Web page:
- Physics: PHYS 114, 115 [complete the series for some majors]
- Statistics: MATH 240 [or major equivalent; i.e. BIOL 340 for Biology majors]
Humanities & Social Sciences
24-36 credits, to include:
- Psychology 101
- English (two courses)
- WWU students may join the Advisor’s Pre-chiropractic Listserv
- Join WWU Associated Students special interest clubs
Advanced Placement (AP)
Check with targeted schools whether they recognize AP as college-earned credit. Not all do. It is better to view any earned credits as qualifying to enroll in upper-division courses rather than as “testing out” of prerequisites.
Declaring a Major
Departments vary in how to declare majors. Behavioral Neuroscience, Biology, Chemistry, Kinesiology, and others allow students to declare as a “pre-major” while addressing their specified prerequisites. Some majors require a specific GPA in certain courses. Declare early, even as a “pre-major”, to help shorten your time to degree. While working on any pre-major content, explore many disciplines to keep your options open.
Access to Classes
High demand exists for upper-division courses, especially in the sciences. Many departments grant enrollment priority to students declared in specific majors over those seeking enrollment for professional school purposes. Registration access procedures for impacted courses can change, and departments generally provide updates via their websites and email notifications, or by checking with the department’s program coordinator.
Repeating and Dropping Courses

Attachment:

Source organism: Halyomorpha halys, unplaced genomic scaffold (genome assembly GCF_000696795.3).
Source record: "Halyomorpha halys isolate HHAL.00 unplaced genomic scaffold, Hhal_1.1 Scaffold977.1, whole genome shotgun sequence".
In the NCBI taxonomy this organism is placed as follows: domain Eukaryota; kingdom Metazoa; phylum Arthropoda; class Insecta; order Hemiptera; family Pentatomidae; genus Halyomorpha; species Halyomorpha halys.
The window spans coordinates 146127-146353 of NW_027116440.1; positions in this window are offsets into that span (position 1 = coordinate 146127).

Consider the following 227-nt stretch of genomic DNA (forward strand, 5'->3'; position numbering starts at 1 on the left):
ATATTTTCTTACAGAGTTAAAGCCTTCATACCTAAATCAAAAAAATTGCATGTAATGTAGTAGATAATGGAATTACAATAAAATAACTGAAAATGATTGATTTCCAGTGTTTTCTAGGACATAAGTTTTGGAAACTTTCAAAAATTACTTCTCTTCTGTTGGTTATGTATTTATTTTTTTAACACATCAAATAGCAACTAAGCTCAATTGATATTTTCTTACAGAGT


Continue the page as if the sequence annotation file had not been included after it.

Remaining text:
When you repeat a course, only your most recent grade is used when Western calculates your GPA. However, the class still shows up on your transcript. Although some students think that repeating a course will help them get into professional schools, this is almost always untrue. Professional schools will take into account ALL college-level coursework when performing their own calculation of your GPA, and this will include any courses you have repeated at Western. Still, in some circumstances it may be appropriate to repeat a course so talk to an advisor to be sure. Also, dropping a course can have an impact on eligibility for financial aid, scholarships, and athletic participation so consider your options carefully and speak with an advisor before making a decision.
Students should gain shadowing experience with a chiropractor. Discuss your shadowing options with Pre-healthcare advisors.
Most PA programs require that applicants obtain a certain number of paid clinical hours (UW requires at least 2000) before applying. Some examples are work as a CNA, Medical Assistant, ER Scribe, or EMT.
The Graduate Record Examination is offered monthly at the WWU Testing Center, and assesses your verbal reasoning, quantitative reasoning, and analytical writing skills.